Discussions about corporate social responsibility (CSR) are often reserved for large multinational companies. Their size and durability gives them an opportunity to tackle some long-term societal challenges. However, it is false to conclude that corporate citizenship is exclusively the domain of larger enterprises. In fact, many small companies do more for their local communities per capita than their larger brethren. CSR occupies a different place in these firms. Many practices, from starting a CSR initiative to tracking results, are done quite differently in small enterprises. Regardless, corporate citizenship continues to be an important part of the small business community. It is worth examining in some detail.
For many small businesses, the idea of implementing a set of CSR policies seems daunting. What is often forgotten is how ingrained many of these policies already are in the companies' structures. Paul Hohnen for International Institute for Sustainable Development in the document "Corporate Social Responsibility: An Implementation Guide for Business" has compiled a checklist and set of reminders (pg 40) for small businesses thinking about their CSR policies. The document recommends assigning an individual, perhaps a student or consultant, to gather relevant information. It is important for small businesses to examine their policies from implementation to evaluation. Their small size actually makes tracking easier. The close relationship many employees have with the company's stakeholders (in particular consumers and suppliers) simplifies the examination process considerably. Understanding what can be considered CSR is an important first step for many small firms.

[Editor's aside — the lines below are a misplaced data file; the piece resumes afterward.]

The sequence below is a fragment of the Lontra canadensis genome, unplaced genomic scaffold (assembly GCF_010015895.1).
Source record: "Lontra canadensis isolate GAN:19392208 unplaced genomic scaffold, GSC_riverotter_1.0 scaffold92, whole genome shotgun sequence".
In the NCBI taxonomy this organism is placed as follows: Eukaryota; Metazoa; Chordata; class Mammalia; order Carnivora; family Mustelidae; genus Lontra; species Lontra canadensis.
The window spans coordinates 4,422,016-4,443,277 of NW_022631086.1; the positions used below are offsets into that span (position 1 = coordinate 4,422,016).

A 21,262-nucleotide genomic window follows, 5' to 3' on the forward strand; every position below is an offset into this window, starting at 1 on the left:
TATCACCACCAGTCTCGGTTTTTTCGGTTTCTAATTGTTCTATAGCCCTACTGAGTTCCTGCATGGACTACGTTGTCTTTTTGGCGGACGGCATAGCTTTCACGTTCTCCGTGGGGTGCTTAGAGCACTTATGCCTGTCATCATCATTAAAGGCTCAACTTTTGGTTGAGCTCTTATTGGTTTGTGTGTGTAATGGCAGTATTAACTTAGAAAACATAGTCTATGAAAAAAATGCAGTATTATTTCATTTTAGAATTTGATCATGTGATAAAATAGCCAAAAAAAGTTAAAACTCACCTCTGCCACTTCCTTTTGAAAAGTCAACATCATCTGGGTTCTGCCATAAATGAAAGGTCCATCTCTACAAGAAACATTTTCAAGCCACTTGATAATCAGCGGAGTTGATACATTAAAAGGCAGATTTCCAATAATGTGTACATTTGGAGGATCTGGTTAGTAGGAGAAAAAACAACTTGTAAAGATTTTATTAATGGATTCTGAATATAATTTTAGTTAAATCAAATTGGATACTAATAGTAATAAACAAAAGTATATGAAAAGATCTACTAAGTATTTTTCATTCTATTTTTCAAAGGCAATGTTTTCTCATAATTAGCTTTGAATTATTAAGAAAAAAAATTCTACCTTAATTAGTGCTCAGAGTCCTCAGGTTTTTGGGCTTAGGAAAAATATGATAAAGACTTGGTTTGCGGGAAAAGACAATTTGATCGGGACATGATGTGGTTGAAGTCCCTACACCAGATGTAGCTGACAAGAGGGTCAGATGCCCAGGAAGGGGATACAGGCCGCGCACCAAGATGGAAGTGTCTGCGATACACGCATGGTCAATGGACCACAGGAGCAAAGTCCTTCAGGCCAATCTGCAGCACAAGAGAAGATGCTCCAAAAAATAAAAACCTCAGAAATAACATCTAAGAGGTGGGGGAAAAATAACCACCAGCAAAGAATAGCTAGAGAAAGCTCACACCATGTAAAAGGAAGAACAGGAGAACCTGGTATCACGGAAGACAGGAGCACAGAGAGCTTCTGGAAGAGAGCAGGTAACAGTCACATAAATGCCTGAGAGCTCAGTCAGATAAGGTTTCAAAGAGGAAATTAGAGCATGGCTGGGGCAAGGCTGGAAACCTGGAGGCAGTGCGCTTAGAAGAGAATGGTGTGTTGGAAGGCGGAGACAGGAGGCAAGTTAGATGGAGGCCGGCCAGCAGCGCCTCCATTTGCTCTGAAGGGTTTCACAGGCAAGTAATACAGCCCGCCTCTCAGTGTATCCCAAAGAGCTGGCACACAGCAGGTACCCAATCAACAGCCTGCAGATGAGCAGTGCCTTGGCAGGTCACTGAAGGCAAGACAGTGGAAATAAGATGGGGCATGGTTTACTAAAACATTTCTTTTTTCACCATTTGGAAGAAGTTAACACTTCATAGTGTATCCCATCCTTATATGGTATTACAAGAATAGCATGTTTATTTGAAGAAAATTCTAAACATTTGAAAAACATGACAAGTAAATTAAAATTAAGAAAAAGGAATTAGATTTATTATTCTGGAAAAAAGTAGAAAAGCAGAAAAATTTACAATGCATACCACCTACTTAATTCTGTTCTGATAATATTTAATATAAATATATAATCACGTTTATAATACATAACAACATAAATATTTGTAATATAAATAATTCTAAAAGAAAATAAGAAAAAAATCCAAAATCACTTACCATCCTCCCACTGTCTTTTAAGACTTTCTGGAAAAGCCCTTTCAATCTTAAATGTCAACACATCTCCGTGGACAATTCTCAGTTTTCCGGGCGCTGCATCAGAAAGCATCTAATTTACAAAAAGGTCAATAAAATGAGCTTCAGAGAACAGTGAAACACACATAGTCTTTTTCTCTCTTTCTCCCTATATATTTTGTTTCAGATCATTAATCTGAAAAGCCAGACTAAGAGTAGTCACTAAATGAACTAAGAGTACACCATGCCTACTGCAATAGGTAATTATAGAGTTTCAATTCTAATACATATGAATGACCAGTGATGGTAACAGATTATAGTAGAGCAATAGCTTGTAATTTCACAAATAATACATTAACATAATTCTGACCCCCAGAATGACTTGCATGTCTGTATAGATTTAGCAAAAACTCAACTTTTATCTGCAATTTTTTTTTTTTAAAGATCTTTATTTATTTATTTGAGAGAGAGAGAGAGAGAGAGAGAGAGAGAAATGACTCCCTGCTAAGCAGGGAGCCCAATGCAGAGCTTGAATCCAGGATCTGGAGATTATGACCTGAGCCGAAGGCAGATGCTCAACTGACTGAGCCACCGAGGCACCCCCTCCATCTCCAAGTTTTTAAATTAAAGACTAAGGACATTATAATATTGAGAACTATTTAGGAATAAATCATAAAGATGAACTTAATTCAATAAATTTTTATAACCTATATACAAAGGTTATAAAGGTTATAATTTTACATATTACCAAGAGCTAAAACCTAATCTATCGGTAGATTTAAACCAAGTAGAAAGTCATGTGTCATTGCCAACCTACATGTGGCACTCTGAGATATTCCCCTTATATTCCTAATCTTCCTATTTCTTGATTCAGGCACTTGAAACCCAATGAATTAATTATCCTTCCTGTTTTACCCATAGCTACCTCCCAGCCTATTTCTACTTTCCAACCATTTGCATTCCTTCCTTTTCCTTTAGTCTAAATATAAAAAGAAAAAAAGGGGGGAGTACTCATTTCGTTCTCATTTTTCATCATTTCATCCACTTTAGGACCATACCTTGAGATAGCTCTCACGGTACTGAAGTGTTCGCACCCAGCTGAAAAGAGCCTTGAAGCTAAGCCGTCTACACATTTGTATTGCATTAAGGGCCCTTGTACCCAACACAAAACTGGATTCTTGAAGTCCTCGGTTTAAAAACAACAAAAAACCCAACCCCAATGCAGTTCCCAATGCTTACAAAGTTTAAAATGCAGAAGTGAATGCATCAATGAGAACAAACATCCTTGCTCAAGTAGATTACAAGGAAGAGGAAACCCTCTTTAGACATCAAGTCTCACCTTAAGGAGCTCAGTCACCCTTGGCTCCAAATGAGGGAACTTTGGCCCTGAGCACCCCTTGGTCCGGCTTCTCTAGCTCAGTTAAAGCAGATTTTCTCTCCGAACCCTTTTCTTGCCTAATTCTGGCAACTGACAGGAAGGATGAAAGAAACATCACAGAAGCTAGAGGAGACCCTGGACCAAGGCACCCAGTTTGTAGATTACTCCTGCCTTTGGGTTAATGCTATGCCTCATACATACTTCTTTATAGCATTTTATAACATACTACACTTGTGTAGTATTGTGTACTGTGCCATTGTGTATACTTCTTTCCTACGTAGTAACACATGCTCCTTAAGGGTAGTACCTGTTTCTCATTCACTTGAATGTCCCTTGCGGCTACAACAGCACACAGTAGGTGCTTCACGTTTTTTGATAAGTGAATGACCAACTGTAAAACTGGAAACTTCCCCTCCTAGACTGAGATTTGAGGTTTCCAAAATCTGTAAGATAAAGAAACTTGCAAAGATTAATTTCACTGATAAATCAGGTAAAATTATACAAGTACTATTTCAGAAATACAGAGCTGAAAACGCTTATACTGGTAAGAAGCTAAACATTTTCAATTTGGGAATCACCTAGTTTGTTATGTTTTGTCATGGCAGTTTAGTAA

Hohnen offers some interesting examples of small CSR initiatives that might be easy to adopt. These suggestions include implementing an environmental management system, making some services or products free for local nonprofits, and sharing CSR lessons with other small businesses. Even something as simple as improving the company's recycling policies can be considered CSR. It is important for small firms to remember that the absence of a detailed CSR report does not mean the company is neglecting CSR; certain aspects of corporate citizenship might simply be taken for granted.
It is increasingly evident that CSR means something very different for small businesses. An interesting article in Forbes by N. Craig Smith titled "When it Comes to CSR, Size Matters" offers an interesting perspective on why this difference arises. The author suggests that because company founders are often still running their businesses, CSR is a more personal matter for small companies. Ensuring commitment from management is thus not as big a challenge. Small companies and their employees also tend to have a more personal stake in the community. This notion makes programs like job training and infrastructure improvements quite relevant to the business. Small firms are less concerned with reputation-related pressures and more focused on ensuring a positive local environment.
Ultimately, small businesses should be reminded that they are often pursuing CSR initiatives even if they are not explicitly defined that way. It can be very beneficial to identify these policies if the company is in a position to do so. The goal does not have to be to tackle a major societal challenge like a multinational company. Rather, small businesses should be focused on identifying projects that lend themselves to the company's expertise. Small businesses are affected by many of the same CSR trends as their larger counterparts. Their challenge is to adapt solutions to their particular situations.